International humanitarian aid grapples with myriad impediments. As focus on humanitarian issues intensifies, the magnitude of international humanitarian assistance burgeons. Statistics from the Organization for Economic Co-operation and Development (OECD) reveal that humanitarian aid extended by members of the Development Assistance Committee (DAC) is poised to reach US$23.73 billion in 2022, marking a 31% surge from 2019. DAC member states’ in-donor expenditures on refugee assistance to recipient countries are slated to escalate from US$12.88 billion in 2021 to US$31.76 billion in 2022, constituting 10% of the total official development assistance (ODA) in 2022, a figure surpassing the zenith of domestic refugee resettlement costs ($16 billion) amid the European refugee influx in 2016. The Global Refugee Forum convened in December 2023 yielded over 1,600 assistance commitments, with participants pledging in excess of US$2.2 billion in financial support.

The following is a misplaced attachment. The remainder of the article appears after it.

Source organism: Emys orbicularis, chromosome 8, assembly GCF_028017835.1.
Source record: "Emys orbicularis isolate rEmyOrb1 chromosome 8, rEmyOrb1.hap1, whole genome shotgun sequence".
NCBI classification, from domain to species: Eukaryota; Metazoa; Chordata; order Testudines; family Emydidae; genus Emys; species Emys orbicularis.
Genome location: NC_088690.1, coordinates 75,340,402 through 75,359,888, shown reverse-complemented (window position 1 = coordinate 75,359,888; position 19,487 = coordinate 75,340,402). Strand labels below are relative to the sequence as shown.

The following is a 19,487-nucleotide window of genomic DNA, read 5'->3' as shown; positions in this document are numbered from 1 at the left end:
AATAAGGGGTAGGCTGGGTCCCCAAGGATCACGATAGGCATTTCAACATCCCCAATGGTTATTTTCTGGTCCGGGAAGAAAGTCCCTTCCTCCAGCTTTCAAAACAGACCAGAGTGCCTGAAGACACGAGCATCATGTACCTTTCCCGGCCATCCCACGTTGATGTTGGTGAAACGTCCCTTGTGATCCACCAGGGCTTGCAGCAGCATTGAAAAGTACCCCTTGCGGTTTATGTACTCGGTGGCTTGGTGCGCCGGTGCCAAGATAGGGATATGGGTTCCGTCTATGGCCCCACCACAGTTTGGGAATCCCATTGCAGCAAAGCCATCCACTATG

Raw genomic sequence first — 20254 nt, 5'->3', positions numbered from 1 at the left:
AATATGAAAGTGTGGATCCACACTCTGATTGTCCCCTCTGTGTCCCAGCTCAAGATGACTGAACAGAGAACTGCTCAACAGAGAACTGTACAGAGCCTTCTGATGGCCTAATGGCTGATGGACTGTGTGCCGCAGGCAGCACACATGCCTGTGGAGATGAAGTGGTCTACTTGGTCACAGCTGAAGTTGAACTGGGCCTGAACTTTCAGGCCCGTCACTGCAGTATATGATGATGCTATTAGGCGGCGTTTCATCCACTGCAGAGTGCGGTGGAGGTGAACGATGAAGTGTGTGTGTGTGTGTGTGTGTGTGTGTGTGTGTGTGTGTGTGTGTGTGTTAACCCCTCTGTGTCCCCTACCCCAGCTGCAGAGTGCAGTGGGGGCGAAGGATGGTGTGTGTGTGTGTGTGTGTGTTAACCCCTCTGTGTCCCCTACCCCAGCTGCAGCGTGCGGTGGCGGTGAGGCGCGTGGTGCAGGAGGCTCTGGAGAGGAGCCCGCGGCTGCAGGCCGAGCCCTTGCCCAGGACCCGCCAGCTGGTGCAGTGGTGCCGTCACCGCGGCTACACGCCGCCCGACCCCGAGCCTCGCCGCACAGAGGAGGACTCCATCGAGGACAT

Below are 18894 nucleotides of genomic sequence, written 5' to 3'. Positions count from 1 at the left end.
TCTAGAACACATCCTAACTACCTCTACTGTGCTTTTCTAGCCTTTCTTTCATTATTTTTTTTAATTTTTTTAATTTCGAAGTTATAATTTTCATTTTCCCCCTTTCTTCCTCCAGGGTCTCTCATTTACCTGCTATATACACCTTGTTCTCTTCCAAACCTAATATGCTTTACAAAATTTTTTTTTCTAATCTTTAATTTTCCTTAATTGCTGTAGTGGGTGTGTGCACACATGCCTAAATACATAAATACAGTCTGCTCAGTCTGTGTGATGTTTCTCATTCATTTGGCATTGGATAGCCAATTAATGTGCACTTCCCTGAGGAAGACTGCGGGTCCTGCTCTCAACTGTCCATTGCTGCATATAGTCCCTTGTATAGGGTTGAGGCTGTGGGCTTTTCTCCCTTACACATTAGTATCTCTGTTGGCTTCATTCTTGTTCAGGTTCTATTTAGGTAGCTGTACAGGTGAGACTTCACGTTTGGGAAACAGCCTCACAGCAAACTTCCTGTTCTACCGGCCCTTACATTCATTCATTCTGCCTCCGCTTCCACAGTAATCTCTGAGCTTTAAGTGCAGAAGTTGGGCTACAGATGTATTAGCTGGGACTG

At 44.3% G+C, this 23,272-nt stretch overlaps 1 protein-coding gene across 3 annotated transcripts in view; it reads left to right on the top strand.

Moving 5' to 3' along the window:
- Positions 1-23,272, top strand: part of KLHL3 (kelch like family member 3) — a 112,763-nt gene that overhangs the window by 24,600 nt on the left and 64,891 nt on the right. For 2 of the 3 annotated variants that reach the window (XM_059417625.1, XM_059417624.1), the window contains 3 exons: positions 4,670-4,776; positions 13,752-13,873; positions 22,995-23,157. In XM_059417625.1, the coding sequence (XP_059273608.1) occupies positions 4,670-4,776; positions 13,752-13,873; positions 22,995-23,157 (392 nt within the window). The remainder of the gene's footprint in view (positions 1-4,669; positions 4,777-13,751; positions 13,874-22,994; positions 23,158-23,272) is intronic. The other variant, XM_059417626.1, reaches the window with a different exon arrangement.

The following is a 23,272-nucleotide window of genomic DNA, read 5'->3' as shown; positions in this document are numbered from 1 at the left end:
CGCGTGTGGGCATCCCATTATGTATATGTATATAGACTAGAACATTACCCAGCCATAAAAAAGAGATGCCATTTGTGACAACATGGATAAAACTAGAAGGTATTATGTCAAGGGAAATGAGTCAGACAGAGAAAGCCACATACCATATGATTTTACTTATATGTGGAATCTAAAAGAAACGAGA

Notwithstanding, the upsurge in fundraising endeavors fails to keep pace with the burgeoning humanitarian requisites, widening the chasm of funding inadequacies. The United Nations Office for the Coordination of Humanitarian Affairs (OCHA) estimates that 299 million individuals will necessitate humanitarian aid in 2024, with a funding target of US$46.4 billion to aid 181 million individuals across 72 nations. As of November 24, 2023, appeals for humanitarian assistance funds from the United Nations amounted to US$19.9 billion, representing a mere 42.8% of the requisite funds. Funding shortfalls compel aid agencies to curtail expenditure on humanitarian operations. In Syria, the World Food Program’s food assistance has been slashed by half, with recipients dwindling from 5.5 million in June 2023 to 3.3 million in November. For every 1% reduction in food aid to Syria, an additional 400,000 individuals face hunger.